On the Paintings of Bert Carpenter

by Hilton Kramer



Finally, we come to the unexpected frisson of Bert's most recent pictures, the Model's Chair (pp. 97-99) and Hooded (pp. 99-113) figure series, which have dominated his work since the mid-1970's. These are pictures that are likely to be shocking to the many people who know Bert's work mainly on the basis of his flower paintings. While the latter are brilliant in color, lyric in feeling, and dazzling in their luminosity, these later pictures eschew such appeals for an unremitting somberness. The high chromatic brilliancy of the oil medium is abandoned in favor of a dour amalgam of charcoal, pastel and acrylic varnish applied to large panels of gesso-primed rag board. As a technical feat, these later pictures -- especially the Hooded figure series -- must be counted among Bert's most original conceptions. It is as statements of feeling, however, that they are likely to be found deeply disturbing.

Beginning with the Model's Chair series, we are introduced to the premonitory theme of absence. The model's chair has been vacated in these pictures, and the only remaining trace of a human presence is an implied dialogue between the artist and the memory of the departed model. There is an oddly discomforting intimacy in these pictures, as if they were meant to serve as a kind of memento mari. We are left with the distinct and somewhat unnerving feeling that the model will not be returning to the model's chair -- or, indeed, to the painter's art.

The Hooded figure pictures, begun in 1985 and continuing into the 1990's, are even more compelling in their evocation of absence. For in these pictures not only has the model not returned, but the chair is gone and so is the intimacy of the studio space. In their place a stark, featureless white space is occupied by a single mordant effigy -- a studio mannequin completely shrouded from the head down in a slick black hooded garment that cuts a sharp, sculpture-like silhouette in the white void. This faceless mannequin is clearly female but otherwise without identity, and the way its head and torso are bound and otherwise confined by what looks like a black vinyl cloak of some sort suggests an apparition from some nether world of the mind. At the same time, the black garment has an almost chic, late twentieth-century look, resembling perhaps something remembered from a fashionable shop window, yet too far gone in the direction of the grotesque to serve such a sociable purpose. About the only thing these figures have in common with Bert's earlier pictures is the way their images are cropped, and then further confined and immobilized within the picture plane.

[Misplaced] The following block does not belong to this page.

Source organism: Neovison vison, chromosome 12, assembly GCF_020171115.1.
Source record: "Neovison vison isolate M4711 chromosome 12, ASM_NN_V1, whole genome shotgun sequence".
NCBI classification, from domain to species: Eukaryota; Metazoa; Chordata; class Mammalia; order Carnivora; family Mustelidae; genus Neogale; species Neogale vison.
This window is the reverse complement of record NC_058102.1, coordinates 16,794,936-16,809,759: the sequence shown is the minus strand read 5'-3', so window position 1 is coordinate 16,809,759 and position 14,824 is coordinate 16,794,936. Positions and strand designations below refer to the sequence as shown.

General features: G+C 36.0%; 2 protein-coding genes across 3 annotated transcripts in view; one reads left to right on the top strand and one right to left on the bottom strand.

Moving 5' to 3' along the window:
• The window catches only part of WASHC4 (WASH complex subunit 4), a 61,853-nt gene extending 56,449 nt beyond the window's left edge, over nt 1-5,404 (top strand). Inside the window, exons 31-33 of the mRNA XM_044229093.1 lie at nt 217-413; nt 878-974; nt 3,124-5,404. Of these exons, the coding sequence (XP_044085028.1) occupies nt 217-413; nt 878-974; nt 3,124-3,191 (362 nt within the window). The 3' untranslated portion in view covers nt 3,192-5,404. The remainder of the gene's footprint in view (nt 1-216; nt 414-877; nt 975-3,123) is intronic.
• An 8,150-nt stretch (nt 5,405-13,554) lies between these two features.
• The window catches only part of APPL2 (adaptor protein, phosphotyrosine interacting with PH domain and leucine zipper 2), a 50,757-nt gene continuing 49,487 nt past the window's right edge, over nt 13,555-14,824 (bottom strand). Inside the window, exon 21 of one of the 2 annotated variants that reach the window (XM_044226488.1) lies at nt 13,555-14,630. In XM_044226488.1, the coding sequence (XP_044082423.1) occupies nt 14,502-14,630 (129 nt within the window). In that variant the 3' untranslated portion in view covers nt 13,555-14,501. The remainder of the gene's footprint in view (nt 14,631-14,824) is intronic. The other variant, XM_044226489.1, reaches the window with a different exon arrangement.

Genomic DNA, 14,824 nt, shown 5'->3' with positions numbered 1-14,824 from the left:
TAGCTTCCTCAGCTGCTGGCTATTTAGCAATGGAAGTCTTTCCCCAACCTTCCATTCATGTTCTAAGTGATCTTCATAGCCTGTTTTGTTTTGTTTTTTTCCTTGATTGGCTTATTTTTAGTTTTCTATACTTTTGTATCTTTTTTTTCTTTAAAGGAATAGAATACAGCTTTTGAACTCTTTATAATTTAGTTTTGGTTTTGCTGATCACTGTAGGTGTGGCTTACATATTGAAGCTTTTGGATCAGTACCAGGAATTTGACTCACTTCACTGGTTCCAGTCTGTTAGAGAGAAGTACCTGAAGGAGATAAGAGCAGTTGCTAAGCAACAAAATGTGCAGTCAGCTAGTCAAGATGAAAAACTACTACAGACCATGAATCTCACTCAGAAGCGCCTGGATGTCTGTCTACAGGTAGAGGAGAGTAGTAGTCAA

These troubling pictures are a triumph of the graphic imagination, and a technical accomplishment of a high order. About their meaning, however, one can only speculate. As a rule, I have an aversion to the practice of allegorizing pictorial images when not explicitly invited to do so by the work itself. Yet in the presence of the Hooded figure pictures, the mind does feel compelled to explore their ominous implications even as the eye savors their bizarre and often pleasurable invention.

Both in my initial encounter with these pictures in Bert's studio and upon further reflection, I have found myself thinking about the Hooded figure pictures as a series of meditations on mortality. What was begun as an evocation of absence in the Model's Chair pictures seems to have evolved in the Hooded figures into what might be called rehearsals of extinction. These are thus pictures that belong to what the Germans call altekunst -- which loses some of its dignity and grandeur when literally translated as "old age art" -- and is meant to signify a summing up and quintessentialization of experience both in art and in life. This, it seems to me, is what Bert Carpenter has achieved in these very haunting pictures, and as such they constitute a remarkable achievement in themselves.


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